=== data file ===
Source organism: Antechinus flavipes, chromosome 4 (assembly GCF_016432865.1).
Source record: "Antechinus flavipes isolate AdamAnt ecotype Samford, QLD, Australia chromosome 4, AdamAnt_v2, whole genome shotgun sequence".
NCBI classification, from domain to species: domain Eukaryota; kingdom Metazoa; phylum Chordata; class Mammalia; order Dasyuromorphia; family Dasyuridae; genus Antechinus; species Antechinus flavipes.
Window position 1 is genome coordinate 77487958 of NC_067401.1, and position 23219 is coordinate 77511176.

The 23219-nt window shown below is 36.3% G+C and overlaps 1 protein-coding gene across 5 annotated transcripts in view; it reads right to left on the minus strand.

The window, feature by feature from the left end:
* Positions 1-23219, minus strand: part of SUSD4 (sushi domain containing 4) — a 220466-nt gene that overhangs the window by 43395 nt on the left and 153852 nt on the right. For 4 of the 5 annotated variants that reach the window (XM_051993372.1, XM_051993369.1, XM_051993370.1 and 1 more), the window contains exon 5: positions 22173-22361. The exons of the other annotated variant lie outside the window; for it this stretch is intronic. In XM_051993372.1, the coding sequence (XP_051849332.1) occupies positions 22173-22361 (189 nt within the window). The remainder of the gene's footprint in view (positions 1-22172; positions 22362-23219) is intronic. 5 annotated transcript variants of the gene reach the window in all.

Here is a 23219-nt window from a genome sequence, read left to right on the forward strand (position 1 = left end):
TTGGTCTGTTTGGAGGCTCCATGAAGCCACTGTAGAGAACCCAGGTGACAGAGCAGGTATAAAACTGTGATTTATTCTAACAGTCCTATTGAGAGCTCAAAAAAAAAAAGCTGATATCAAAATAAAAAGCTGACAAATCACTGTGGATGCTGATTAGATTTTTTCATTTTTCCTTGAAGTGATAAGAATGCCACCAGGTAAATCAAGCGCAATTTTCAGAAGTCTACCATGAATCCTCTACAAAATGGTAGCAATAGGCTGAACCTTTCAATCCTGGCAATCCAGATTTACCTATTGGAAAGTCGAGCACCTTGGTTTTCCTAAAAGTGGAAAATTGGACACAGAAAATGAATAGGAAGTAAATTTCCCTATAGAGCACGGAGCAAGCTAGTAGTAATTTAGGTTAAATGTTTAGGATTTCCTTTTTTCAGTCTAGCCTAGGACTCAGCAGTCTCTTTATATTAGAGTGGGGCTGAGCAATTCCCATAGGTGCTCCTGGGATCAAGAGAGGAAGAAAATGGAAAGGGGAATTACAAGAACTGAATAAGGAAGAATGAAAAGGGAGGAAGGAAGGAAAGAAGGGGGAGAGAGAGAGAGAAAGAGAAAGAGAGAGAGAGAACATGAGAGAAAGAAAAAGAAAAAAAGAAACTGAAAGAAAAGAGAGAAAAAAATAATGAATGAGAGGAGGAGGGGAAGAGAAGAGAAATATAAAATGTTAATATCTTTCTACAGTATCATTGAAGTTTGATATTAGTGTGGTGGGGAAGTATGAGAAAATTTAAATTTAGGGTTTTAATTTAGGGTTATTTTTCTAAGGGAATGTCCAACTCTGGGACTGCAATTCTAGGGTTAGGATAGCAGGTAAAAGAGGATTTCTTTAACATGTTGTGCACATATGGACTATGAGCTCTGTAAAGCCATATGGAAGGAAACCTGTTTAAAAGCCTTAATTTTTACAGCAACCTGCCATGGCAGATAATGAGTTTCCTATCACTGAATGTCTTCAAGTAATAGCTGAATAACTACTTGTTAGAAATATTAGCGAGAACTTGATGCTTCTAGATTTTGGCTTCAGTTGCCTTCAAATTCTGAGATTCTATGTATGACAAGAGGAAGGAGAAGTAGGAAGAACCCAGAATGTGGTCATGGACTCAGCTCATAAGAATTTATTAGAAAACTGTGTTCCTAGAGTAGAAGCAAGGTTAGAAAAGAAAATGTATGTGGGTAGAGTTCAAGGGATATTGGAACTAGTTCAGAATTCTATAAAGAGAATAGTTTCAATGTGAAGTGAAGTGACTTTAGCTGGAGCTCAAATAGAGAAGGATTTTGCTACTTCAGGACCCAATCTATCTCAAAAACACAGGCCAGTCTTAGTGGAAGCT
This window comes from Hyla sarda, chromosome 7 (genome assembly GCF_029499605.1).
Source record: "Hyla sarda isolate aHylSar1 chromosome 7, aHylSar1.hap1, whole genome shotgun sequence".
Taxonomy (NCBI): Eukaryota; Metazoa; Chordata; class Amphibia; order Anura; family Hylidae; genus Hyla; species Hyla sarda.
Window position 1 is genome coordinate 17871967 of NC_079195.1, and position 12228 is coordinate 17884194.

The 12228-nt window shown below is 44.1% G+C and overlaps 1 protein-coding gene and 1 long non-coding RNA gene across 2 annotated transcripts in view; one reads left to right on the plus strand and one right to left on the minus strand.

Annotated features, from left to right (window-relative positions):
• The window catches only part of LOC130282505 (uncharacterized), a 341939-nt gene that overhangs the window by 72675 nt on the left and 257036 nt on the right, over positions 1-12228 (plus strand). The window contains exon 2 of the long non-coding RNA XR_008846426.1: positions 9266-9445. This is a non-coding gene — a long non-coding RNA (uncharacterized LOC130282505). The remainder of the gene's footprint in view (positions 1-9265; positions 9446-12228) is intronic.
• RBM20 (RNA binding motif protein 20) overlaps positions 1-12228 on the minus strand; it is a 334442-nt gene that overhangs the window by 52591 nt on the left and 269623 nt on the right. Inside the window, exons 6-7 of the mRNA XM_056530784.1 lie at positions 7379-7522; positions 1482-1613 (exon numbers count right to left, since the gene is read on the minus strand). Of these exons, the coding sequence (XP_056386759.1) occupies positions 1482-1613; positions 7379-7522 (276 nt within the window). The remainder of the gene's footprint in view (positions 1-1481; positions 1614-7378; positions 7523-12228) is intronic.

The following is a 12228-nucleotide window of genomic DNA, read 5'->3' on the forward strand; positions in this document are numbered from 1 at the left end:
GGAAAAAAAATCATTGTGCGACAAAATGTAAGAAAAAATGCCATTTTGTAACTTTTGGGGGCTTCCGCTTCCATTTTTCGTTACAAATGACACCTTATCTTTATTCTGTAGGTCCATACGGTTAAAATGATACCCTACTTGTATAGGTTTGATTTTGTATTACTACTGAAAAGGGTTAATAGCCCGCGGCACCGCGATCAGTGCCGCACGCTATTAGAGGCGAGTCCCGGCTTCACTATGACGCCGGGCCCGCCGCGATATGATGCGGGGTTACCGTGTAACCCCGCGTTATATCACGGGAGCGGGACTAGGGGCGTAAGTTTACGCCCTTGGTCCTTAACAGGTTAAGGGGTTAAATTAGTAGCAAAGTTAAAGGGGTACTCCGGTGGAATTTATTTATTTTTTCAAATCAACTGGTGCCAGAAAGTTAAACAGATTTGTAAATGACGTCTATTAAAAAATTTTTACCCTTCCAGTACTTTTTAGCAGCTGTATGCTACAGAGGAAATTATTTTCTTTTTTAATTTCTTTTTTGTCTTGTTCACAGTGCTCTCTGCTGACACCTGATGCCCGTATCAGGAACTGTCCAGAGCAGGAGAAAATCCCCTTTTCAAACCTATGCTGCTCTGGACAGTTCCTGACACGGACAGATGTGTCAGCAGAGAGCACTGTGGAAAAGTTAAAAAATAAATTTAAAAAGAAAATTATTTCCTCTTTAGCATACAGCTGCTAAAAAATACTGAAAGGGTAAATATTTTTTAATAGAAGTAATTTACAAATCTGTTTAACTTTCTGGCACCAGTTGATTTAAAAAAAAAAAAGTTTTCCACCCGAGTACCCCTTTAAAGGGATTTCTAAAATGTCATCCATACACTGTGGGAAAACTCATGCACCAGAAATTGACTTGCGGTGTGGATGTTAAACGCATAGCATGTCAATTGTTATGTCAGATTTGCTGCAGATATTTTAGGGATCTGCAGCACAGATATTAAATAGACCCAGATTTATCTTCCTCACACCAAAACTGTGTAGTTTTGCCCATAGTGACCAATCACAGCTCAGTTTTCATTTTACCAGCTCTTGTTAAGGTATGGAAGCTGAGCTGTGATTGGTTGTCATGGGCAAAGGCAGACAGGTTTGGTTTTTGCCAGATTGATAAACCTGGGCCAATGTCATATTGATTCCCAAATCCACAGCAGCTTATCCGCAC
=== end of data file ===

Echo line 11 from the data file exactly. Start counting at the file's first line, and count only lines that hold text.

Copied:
Source record: "Hyla sarda isolate aHylSar1 chromosome 7, aHylSar1.hap1, whole genome shotgun sequence".